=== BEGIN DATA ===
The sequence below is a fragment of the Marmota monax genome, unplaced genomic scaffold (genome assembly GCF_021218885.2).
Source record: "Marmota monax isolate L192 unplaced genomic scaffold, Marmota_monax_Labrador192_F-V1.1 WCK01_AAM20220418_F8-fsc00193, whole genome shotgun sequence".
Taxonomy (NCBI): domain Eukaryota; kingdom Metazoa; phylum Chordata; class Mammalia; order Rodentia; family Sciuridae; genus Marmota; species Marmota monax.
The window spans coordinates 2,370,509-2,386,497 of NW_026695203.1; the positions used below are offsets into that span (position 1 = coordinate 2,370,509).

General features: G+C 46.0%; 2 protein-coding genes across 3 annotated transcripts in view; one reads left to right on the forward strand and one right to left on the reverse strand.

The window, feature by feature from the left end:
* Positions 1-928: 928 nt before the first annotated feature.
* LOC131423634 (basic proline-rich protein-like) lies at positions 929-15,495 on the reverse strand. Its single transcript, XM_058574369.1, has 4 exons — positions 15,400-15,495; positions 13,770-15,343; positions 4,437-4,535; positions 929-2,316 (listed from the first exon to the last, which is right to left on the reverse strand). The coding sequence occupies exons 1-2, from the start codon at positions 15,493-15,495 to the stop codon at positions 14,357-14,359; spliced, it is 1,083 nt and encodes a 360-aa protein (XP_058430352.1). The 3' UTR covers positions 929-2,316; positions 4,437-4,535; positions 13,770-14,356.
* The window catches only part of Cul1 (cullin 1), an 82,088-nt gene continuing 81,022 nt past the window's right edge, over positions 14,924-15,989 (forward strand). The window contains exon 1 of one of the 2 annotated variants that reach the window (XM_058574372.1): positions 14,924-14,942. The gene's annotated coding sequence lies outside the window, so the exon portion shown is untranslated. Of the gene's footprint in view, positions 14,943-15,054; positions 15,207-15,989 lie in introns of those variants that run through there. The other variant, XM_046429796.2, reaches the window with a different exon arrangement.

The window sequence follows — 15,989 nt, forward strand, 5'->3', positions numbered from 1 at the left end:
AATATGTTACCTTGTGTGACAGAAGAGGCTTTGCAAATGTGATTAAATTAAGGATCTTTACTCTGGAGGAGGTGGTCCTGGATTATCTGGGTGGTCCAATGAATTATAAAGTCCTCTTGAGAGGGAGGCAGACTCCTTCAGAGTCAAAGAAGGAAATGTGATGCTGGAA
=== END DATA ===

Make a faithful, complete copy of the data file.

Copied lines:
The sequence below is a fragment of the Marmota monax genome, unplaced genomic scaffold (genome assembly GCF_021218885.2).
Source record: "Marmota monax isolate L192 unplaced genomic scaffold, Marmota_monax_Labrador192_F-V1.1 WCK01_AAM20220418_F8-fsc00193, whole genome shotgun sequence".
Taxonomy (NCBI): domain Eukaryota; kingdom Metazoa; phylum Chordata; class Mammalia; order Rodentia; family Sciuridae; genus Marmota; species Marmota monax.
The window spans coordinates 2,370,509-2,386,497 of NW_026695203.1; the positions used below are offsets into that span (position 1 = coordinate 2,370,509).

General features: G+C 46.0%; 2 protein-coding genes across 3 annotated transcripts in view; one reads left to right on the forward strand and one right to left on the reverse strand.

The window, feature by feature from the left end:
* Positions 1-928: 928 nt before the first annotated feature.
* LOC131423634 (basic proline-rich protein-like) lies at positions 929-15,495 on the reverse strand. Its single transcript, XM_058574369.1, has 4 exons — positions 15,400-15,495; positions 13,770-15,343; positions 4,437-4,535; positions 929-2,316 (listed from the first exon to the last, which is right to left on the reverse strand). The coding sequence occupies exons 1-2, from the start codon at positions 15,493-15,495 to the stop codon at positions 14,357-14,359; spliced, it is 1,083 nt and encodes a 360-aa protein (XP_058430352.1). The 3' UTR covers positions 929-2,316; positions 4,437-4,535; positions 13,770-14,356.
* The window catches only part of Cul1 (cullin 1), an 82,088-nt gene continuing 81,022 nt past the window's right edge, over positions 14,924-15,989 (forward strand). The window contains exon 1 of one of the 2 annotated variants that reach the window (XM_058574372.1): positions 14,924-14,942. The gene's annotated coding sequence lies outside the window, so the exon portion shown is untranslated. Of the gene's footprint in view, positions 14,943-15,054; positions 15,207-15,989 lie in introns of those variants that run through there. The other variant, XM_046429796.2, reaches the window with a different exon arrangement.

The window sequence follows — 15,989 nt, forward strand, 5'->3', positions numbered from 1 at the left end:
AATATGTTACCTTGTGTGACAGAAGAGGCTTTGCAAATGTGATTAAATTAAGGATCTTTACTCTGGAGGAGGTGGTCCTGGATTATCTGGGTGGTCCAATGAATTATAAAGTCCTCTTGAGAGGGAGGCAGACTCCTTCAGAGTCAAAGAAGGAAATGTGATGCTGGAA